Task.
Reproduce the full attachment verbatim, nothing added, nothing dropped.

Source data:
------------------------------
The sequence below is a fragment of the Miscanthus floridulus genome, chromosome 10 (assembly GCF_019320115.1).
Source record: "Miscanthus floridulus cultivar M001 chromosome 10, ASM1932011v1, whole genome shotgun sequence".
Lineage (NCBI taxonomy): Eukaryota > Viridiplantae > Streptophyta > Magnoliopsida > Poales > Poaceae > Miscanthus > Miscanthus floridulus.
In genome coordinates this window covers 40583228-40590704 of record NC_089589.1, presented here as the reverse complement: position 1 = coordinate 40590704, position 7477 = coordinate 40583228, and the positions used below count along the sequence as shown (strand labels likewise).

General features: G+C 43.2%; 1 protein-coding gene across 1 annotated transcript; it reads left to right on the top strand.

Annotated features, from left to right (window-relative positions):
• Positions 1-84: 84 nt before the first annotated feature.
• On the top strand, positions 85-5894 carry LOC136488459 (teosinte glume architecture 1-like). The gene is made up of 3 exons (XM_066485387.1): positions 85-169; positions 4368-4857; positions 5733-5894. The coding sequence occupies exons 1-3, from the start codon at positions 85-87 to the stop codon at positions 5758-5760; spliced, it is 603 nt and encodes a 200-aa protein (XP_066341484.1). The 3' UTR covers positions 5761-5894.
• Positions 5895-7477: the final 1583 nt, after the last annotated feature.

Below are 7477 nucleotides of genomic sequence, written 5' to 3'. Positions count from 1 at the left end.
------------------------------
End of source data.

The sequence below is a fragment of the Miscanthus floridulus genome, chromosome 10 (assembly GCF_019320115.1).
Source record: "Miscanthus floridulus cultivar M001 chromosome 10, ASM1932011v1, whole genome shotgun sequence".
Lineage (NCBI taxonomy): Eukaryota > Viridiplantae > Streptophyta > Magnoliopsida > Poales > Poaceae > Miscanthus > Miscanthus floridulus.
In genome coordinates this window covers 40583228-40590704 of record NC_089589.1, presented here as the reverse complement: position 1 = coordinate 40590704, position 7477 = coordinate 40583228, and the positions used below count along the sequence as shown (strand labels likewise).

General features: G+C 43.2%; 1 protein-coding gene across 1 annotated transcript; it reads left to right on the top strand.

Annotated features, from left to right (window-relative positions):
• Positions 1-84: 84 nt before the first annotated feature.
• On the top strand, positions 85-5894 carry LOC136488459 (teosinte glume architecture 1-like). The gene is made up of 3 exons (XM_066485387.1): positions 85-169; positions 4368-4857; positions 5733-5894. The coding sequence occupies exons 1-3, from the start codon at positions 85-87 to the stop codon at positions 5758-5760; spliced, it is 603 nt and encodes a 200-aa protein (XP_066341484.1). The 3' UTR covers positions 5761-5894.
• Positions 5895-7477: the final 1583 nt, after the last annotated feature.

Below are 7477 nucleotides of genomic sequence, written 5' to 3'. Positions count from 1 at the left end.